India July ,7
(Source : Times of India)
In an exclusive email interview, Baburam Bhattarai, former Nepalese PM and leader of the Janata Samajwadi Party, the third-largest political party in the country, spoke at length to Ishita Mishra on the border dispute between India and Nepal on the Kalapani issue, the close ‘roti-beti’ ties between the two countries, and why he felt PM Oli’s party NCP was heading towards a major split.
The inclusion of areas like Limpiyadhura, Lipulekh and Kalapani in Nepal’s map is being seen by many in India as an act of undue aggression by Nepal. What according to you was the haste to revise the country’s map?
Before coming to your point, let me first set the context straight. We are not in normal times now. The Covid-19 pandemic and attendant economic crisis have thoroughly exposed the inadequacies of rulers of many countries including Nepal, India, China, USA and others.
These rulers need some convenient ruses to divert the attention of the masses away from their utter failures. Territorial or boundary disputes left behind by colonialism are the best bets for this purpose, as they can easily arouse the nationalistic passions of the people. One has to understand this general context to make a sense of the sudden flare-up of the old boundary disputes in our region and elsewhere.
Limpiyadhura, Lipulekh and Kalapani areas have for long been acknowledged as disputed territories both by India and Nepal. A joint mechanism set by the two countries has particularly identified Susta in South West and Kalapani in North-West borders as disputed areas yet to be resolved. The problem suddenly flared up when India last November issued a new map that claimed Kalapani within its territory.
The fuel was added to the fire when the Indian defence minister on May 8 inaugurated a newly-constructed road through Kalapani to Lipulekh near the Chinese border. It should be noted that though Indian troops remained in Kalapani since 1962 India-China war, the territory remained within Nepali sovereignty and map.
This naturally alarmed Nepal and a new map had to be issued to reassert its sovereignty and territorial integrity.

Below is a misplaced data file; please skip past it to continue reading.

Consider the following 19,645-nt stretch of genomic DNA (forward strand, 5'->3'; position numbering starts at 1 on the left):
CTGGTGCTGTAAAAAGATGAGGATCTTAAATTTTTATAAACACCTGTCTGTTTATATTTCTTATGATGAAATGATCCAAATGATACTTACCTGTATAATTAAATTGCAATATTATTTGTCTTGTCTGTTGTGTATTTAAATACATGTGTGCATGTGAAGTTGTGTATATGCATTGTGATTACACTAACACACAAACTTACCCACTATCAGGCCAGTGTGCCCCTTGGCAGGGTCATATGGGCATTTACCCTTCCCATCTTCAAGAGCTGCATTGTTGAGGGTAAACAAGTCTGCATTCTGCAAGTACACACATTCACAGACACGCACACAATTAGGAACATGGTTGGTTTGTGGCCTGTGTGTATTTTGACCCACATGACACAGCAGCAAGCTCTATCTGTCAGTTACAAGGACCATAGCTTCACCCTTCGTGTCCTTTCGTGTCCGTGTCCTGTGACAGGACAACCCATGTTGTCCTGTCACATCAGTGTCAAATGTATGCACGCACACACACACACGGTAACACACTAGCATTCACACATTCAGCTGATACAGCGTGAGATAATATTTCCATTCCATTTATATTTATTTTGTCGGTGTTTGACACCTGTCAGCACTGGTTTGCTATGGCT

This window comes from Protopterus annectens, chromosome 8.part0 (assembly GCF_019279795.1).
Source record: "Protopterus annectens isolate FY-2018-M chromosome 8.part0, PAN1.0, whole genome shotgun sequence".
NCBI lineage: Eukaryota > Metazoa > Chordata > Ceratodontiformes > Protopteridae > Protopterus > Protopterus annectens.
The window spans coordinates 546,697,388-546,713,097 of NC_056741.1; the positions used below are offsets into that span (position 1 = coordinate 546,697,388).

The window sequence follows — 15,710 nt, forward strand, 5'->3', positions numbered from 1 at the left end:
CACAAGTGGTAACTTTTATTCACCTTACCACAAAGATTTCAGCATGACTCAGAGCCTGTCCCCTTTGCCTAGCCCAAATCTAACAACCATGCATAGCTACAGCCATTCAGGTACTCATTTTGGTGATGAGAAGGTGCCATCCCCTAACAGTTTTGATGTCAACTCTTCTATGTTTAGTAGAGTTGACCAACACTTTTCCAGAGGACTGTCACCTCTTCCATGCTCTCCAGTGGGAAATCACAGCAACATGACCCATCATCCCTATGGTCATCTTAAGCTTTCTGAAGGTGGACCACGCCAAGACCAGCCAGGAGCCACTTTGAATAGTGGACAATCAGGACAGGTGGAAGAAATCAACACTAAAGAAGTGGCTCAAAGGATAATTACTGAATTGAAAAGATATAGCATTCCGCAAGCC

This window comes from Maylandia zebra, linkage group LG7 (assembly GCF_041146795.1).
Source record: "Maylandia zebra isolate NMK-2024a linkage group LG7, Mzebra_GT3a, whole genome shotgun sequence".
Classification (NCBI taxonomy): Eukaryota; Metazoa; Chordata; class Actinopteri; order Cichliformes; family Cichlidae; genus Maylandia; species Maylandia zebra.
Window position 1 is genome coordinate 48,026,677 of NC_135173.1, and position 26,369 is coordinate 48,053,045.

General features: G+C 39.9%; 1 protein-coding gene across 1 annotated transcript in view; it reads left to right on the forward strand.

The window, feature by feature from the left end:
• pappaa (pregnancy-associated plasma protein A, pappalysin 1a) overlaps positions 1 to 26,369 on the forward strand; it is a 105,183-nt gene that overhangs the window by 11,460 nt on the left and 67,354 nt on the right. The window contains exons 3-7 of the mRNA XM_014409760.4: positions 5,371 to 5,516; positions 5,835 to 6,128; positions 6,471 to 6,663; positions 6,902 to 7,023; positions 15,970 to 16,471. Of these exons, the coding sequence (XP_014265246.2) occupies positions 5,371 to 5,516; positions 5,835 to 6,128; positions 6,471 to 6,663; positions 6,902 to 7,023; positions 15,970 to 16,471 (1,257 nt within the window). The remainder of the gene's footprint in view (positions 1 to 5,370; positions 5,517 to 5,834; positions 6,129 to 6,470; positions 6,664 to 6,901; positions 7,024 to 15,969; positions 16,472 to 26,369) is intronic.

What are the arguments that Nepal has to buttress claims that Kalapani and adjoining areas are part of its territory?
The Sugauli Treaty of 1816 and the treaty of 1860, which were ratified by both sides, explicitly spell out demarcation of borders between Nepal and India. The two boundary treaties of 1816 (Article v) and 1860 (Article iii) clearly state that the lands to the east of the Kali River, which include Limpiyadhura, Lipulekh and Kalapani, belong to Nepal.
These facts are supported by several historical documents, issued and signed by the then British Raj and Nepalese authorities from time to time. The maps published immediately thereafter till 1856 including internationally accepted hydrological norms to fix source of Kali River (length of the river, catchment area / tributaries and volume of waters) prove that Limpiyadhura is the origin/ source of Kali River.
However, the dispute was created when the British Raj and the succeeding Indian governments attempted unilaterally to alter the source of the Kali River, firstly to Lipu Khola emanating from Lipulekh and finally to a spring near Kalapani.
An impartial assessment adhering to international hydrological norms would easily fix the real source of the Kali River mentioned in the 1816 treaty and settle the dispute permanently.
Another vexed issue has been the stationing of the Indian military camp at Kalapani since 1962 without any formal agreement between the two countries.
This is needed to be resolved through a comprehensive dialogue keeping in mind the sensitive geo-strategic position of the area and age-old multi-faceted relations between Nepal & India.
Indian politicians have claimed that India tried to speak with Nepal, while the government of Nepal also claimed that they attempted to speak to India but nothing worked. What do you thing is the reason for this miscommunication?
The rising trust deficit between KP Oli government and New Delhi establishment has stalled a meaningful dialogue between the two sides. Public muscle flexing and social media duels by persons in authority do not lead to any serious diplomatic engagement. Both sides must cool down; initiate constructive dialogue at the highest political level, receive and own the report of the Eminent Persons Group (EPG) initiated during my tenure as PM, and resolve all outstanding disputes to the mutual benefits of the two close neighbours.